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IPE special report May 2018

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ESG: A new reporting paradigm

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A new EU directive mandates non-financial corporate disclosures. In light of the Volkswagen emissions scandal, Elisabeth Jeffries finds reason for praise as well as for caution

It has been described as historic. The first directive mandating non-financial corporate disclosures, due to take effect across the EU next year, breaks new ground in reporting requirements. A cynic might describe it as fodder for Europe’s marketing mills. Yet there is a case to praise its introduction.

At a glance

• A new EU directive mandates non-financial disclosures from certain entities, including around 6,000 large companies.
• Statements should contain information on ESG issues.
• Large listed undertakings are also required to disclose diversity policies. 
• Guidelines on methodology for reporting non-financial information apply from December 2016, by which time member states must transpose the directive.

First, it extends corporate social responsibility (CSR) to Europe’s furthest boundaries. Mandatory reporting on ESG issues already exists in some countries. The UK’s 2006 Companies Act, for example, requires UK quoted companies to report greenhouse gas emissions in their directors’ reports. France’s Grenelle II law obliges many companies listed on French stock exchange to incorporate information on the social and environmental consequences of their activities into their annual reports. In Germany, a Sustainability Code (DNK) covers many of the new directive’s obligations.

Nevertheless, many of the EU’s newer members or less developed countries will need to implement the directive in national law to introduce their first non-financial reporting rules. At the same time, companies that have withheld information will need to supply it. “It will require 6,000 companies across Europe to disclose certain ESG information, and many of these companies have never done so before,” says Elaine Cohen, sustainability reporting consultant at the CSR consultancy Beyond Business.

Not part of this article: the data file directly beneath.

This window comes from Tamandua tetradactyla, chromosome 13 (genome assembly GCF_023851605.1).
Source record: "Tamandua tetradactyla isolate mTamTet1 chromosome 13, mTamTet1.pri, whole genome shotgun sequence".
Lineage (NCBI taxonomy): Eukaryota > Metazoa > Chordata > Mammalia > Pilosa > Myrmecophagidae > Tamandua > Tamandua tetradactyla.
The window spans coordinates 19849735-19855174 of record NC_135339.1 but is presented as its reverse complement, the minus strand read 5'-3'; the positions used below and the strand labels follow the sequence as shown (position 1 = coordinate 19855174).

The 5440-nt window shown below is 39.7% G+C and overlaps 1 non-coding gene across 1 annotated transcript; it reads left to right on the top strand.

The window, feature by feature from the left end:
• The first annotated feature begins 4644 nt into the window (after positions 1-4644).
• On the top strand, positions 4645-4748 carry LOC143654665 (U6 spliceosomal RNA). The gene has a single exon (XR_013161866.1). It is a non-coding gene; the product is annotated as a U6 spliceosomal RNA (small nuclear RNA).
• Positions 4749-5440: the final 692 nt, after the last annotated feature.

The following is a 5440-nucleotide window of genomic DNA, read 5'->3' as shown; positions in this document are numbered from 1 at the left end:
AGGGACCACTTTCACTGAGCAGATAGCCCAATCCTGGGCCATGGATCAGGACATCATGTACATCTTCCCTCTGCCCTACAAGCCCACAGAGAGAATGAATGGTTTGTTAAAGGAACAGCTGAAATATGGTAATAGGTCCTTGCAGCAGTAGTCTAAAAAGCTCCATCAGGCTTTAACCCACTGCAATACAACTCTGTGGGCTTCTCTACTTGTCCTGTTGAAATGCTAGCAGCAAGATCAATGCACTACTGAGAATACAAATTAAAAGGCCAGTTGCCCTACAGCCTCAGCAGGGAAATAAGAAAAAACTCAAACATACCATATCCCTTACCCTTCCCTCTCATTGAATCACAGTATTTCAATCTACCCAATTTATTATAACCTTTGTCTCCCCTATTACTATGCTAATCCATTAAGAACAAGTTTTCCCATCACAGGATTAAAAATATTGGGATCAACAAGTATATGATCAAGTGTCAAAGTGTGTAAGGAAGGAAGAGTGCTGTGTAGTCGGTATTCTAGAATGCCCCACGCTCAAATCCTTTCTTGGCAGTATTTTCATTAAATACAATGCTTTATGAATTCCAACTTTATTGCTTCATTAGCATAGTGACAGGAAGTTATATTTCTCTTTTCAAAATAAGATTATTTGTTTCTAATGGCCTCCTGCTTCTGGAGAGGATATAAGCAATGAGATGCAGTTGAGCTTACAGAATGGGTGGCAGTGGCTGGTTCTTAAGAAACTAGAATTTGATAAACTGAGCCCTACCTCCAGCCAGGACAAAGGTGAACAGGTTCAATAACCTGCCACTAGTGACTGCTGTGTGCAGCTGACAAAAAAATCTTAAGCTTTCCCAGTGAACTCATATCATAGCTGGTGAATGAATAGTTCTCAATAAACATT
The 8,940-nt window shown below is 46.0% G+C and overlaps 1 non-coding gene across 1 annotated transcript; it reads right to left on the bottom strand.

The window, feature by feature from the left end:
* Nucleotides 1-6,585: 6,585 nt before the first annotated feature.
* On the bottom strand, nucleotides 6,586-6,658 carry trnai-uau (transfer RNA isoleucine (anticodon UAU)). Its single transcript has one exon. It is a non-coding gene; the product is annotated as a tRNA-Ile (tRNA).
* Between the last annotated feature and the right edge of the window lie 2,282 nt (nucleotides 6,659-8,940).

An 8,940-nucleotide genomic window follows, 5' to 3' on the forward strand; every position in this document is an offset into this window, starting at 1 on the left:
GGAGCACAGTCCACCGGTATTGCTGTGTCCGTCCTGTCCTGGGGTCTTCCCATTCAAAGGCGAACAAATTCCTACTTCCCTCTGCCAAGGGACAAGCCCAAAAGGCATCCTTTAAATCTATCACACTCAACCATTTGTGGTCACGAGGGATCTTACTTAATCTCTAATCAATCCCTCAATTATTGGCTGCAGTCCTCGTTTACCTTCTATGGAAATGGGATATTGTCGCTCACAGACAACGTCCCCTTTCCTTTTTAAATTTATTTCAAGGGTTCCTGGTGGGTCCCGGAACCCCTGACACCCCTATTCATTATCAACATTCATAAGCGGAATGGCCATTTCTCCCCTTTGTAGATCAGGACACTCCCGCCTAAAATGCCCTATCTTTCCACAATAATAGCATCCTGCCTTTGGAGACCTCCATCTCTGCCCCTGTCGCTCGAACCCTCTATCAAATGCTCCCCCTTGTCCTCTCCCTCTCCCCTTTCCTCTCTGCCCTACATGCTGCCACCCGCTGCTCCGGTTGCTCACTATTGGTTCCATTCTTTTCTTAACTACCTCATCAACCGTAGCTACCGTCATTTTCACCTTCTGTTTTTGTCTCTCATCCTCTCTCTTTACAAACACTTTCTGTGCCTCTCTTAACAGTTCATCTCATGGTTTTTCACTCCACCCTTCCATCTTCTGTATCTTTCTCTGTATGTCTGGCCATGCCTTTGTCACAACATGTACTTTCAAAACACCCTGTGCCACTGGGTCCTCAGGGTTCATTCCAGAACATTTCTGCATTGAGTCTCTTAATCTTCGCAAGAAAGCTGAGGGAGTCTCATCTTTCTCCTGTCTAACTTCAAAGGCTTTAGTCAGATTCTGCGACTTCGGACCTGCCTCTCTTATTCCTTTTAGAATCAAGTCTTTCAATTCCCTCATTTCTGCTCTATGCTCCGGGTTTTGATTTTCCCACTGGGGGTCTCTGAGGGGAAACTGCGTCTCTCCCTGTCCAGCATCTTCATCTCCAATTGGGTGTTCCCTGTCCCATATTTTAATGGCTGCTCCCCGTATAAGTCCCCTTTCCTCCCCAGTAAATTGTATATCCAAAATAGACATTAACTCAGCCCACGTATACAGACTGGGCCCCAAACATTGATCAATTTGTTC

The directive also represents a major leap from previous ESG reporting rules, which mainly targeted the extractive industries as part of a clampdown on bribery and corruption. One implicit aim was to stop EU businesses from trying to bribe officials in resource-rich developing countries. “In some countries, this might be the only way the local population could find out what their government was up to,” says a senior executive at one professional accounting organisation.

The directive broadens and strengthens existing accounting law, which set quite high-level conditions that were open to interpretation. It covers a far wider range of corporate responsibility concerns than the previous legislation, as well as much national legislation. This includes bribery, human rights, employee diversity and the environment. 

But as a tool for greater transparency to guarantee accountability to the general public, its merit will take many years to prove. The directive originally proposed to cover a far wider spectrum of business activity, aimed at about 20,000 companies, but this intention was diluted during the legislative process. 

Meanwhile, some observers believe accounting processes continue to be unsatisfactory. Social or environmental impacts are most commonly buried in the hard numbers in the financial statements. Typically, those numbers only indicate responsibility when misconduct is exposed. “The costs associated with being found out relate perhaps to general loss of reputation, reduced sales and potential litigation. The litigation risk can later turn into contingent liabilities or recognised provisions,” points out Peter Pope, professor of accounting at the London School of Economics. Alternatively, the ESG impacts behind the numbers are not explained. Paying an employee below the minimum wage, for example, is likely to be concealed while lowering costs.